Since GSPs are used to following a trail for hours, they’re perfect for a hiking adventure and won’t make a fuss no matter how far you go.
Their webbed feet and water-resistant coat also mean that they enjoy swimming in lakes or rivers.
However, GSPs have short coats that don’t tolerate cold temperatures very well.
So, you’ll have to keep that in mind when you’re choosing your destination.
#5 Bernese Mountain Dog
Bernese Mountain Dogs are the next in our list of the best outdoor dogs for hiking.
These majesties dogs are easy to fall in love with thanks to their sweet temperament, gentle nature, and affectionate disposition.
Beneath all that fur, the Bernese are sturdy, large, and muscular dogs who thrive when they have a job to do.
They’re used to hard labor and won’t tire when you take them hiking.
Their thick coats protect them from harsh elements, so they’ll be ready for a walk even in knee-deep snow. You won’t find a better winter dog.
However, Bernese Mountain Dogs have a short lifespan – 6 to 8 years. The breed also has a lot of health problems, including a high cancer rate.
#6 Rhodesian Ridgeback
Do you know that Rhodesian Ridgebacks used to hunt lions and bears?
It’s not hard to believe it when you see the sleek and powerful body of this dog breed famous for their spine ridge.
A versatile hunting dog, the Rhodesian Ridgeback has a lot of energy to spare, and a fenced yard isn’t always enough to keep them inside.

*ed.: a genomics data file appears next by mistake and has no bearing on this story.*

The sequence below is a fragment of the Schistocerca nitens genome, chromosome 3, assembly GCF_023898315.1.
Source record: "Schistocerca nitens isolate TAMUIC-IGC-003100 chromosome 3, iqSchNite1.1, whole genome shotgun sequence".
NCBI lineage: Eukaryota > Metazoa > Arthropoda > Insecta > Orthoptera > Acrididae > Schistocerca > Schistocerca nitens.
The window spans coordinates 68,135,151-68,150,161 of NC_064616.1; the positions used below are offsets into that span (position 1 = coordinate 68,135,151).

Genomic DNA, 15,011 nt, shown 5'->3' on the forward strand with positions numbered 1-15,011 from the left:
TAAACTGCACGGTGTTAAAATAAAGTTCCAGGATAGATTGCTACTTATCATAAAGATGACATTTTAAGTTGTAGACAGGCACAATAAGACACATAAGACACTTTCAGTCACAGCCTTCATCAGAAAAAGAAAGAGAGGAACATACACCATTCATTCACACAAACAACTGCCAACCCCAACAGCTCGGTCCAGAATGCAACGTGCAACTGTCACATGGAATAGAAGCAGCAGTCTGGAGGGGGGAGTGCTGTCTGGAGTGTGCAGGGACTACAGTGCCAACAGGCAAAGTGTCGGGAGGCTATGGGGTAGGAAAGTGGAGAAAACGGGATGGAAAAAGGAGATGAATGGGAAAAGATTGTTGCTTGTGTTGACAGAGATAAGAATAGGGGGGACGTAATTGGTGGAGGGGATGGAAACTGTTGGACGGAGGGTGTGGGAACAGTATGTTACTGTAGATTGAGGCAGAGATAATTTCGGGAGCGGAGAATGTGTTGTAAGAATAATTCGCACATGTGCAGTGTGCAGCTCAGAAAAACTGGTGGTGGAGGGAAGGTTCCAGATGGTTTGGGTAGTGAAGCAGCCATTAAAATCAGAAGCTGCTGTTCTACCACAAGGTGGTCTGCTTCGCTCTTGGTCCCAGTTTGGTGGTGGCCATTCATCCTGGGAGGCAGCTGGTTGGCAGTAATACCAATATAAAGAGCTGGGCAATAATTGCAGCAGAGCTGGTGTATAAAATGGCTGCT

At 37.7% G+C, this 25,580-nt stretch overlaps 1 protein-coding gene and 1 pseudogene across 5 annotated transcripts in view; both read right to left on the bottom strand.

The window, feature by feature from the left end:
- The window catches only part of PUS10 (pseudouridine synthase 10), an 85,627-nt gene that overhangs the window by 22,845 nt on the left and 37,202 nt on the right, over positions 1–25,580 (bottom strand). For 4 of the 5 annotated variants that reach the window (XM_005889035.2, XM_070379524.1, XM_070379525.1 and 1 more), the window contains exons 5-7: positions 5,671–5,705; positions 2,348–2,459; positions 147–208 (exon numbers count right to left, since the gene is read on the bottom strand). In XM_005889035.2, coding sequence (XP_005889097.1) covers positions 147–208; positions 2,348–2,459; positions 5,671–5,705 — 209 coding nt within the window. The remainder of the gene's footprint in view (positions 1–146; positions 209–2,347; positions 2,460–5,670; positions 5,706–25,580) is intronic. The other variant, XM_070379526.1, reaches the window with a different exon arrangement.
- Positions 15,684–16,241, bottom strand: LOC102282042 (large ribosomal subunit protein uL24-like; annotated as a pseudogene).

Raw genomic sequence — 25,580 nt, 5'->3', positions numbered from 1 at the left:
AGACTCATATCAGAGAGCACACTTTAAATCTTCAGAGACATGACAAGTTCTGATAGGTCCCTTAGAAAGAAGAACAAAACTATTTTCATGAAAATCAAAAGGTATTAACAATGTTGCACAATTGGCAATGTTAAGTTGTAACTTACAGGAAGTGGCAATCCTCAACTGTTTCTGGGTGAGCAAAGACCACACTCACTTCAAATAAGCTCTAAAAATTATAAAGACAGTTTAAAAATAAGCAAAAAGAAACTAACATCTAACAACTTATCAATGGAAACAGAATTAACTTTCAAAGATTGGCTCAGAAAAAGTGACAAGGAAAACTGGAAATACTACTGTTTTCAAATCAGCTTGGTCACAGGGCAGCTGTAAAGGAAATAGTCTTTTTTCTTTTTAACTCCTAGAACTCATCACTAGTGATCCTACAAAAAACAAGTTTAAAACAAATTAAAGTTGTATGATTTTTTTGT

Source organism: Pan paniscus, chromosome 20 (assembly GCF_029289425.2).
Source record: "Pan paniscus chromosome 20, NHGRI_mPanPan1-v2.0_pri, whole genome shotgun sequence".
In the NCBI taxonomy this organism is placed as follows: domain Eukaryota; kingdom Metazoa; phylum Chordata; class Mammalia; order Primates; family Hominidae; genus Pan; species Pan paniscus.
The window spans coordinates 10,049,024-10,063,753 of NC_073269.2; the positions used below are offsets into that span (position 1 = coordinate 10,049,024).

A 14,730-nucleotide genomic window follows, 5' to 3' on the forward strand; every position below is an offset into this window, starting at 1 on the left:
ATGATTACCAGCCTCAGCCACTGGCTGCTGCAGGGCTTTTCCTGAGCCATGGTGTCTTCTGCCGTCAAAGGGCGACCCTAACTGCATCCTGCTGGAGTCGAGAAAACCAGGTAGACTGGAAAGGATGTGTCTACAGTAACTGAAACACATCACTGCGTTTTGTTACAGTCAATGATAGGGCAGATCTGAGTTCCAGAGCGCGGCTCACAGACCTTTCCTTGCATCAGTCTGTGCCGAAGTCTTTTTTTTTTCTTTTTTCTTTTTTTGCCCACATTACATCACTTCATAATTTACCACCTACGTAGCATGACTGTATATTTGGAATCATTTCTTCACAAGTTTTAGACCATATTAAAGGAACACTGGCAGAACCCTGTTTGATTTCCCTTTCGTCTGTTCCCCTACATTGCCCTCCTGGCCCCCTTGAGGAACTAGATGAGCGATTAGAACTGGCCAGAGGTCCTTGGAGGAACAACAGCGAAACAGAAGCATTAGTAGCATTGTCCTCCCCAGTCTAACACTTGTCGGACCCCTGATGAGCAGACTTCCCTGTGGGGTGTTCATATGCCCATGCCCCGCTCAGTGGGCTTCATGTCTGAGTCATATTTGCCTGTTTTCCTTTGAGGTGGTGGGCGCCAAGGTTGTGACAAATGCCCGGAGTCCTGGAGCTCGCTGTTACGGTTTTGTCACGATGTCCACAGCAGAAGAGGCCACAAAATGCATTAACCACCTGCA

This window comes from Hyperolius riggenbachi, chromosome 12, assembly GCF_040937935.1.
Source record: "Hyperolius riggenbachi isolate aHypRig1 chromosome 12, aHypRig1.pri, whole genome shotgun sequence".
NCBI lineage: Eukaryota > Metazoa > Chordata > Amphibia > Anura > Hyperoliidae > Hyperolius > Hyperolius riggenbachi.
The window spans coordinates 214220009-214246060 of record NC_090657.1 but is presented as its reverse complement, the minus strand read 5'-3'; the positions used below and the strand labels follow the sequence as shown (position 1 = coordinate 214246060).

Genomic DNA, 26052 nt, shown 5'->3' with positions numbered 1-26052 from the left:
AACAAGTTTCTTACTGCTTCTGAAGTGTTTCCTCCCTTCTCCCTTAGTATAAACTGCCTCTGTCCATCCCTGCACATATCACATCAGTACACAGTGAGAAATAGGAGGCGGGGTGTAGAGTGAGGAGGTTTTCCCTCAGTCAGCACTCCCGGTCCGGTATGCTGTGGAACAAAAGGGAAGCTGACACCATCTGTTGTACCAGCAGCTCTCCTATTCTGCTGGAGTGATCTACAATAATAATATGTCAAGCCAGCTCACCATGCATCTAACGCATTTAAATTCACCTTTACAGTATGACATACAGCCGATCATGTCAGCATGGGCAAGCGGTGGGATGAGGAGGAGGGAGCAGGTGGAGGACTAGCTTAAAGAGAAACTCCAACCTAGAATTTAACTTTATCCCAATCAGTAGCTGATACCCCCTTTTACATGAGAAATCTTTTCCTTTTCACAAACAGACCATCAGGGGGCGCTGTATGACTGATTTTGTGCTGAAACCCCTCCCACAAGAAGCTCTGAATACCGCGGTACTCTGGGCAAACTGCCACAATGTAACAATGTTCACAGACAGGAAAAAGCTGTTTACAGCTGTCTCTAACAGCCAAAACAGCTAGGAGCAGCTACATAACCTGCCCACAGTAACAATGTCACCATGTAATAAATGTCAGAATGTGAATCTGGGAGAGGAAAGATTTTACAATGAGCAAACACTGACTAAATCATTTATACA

They’re also very athletic and intelligent and require a lot of mental stimulation to keep them from getting destructive.
Rhodesians are also suspicious of strangers and don’t welcome everybody with wagging tails. But they’re loyal and protective companions.
And when you take them hiking with you, you’ll have a brave dog to watch your back.
Due to their stubbornness, strength, and size, the Rhodesian isn’t the best choice for a first-time owner.
#7 Jack Russell Terrier
You might be wondering what a 15-pound dog does in our list of the best outdoor dogs for hiking.
Jack Russell Terriers might be small, but they don’t seem to have gotten the note. They’re fearless, independent, funny, and determined.
Thanks to their high energy needs, Jack Russell Terriers are an excellent choice for outdoor activities, including hiking.
They seem to have an endless supply of energy and love nothing more than to run, jump, and fetch.
However, Jack Russells are very mischievous and cunning and have a strong prey drive.
Let them off the leash, and a Jack Russell will gladly go running after an innocent bunny or a wild cat.
Moreover, these adorable dogs can be a handful even for professional trainers because they’re stubborn and hard to train.
Don’t get me wrong. Jack Russell Terriers aren’t dumb dogs. Quite the contrary.
They’re one of the smartest small dogs and excel at finding loopholes in your commands.
In conclusion, I would like to remind you of something. No matter the breed, you should never take your puppy hiking with you.
For one, puppies don’t have the same endurance as adult dogs and need their beauty sleep to grow big and strong.
But more importantly, their growth plates are still open. Strenuous activities such as hiking might damage their developing bones.
So, wait until your puppy has matured before you go on an adventure together.
Also, remember to pack gear for both of you and watch your dog for signs of overheating or hypothermia.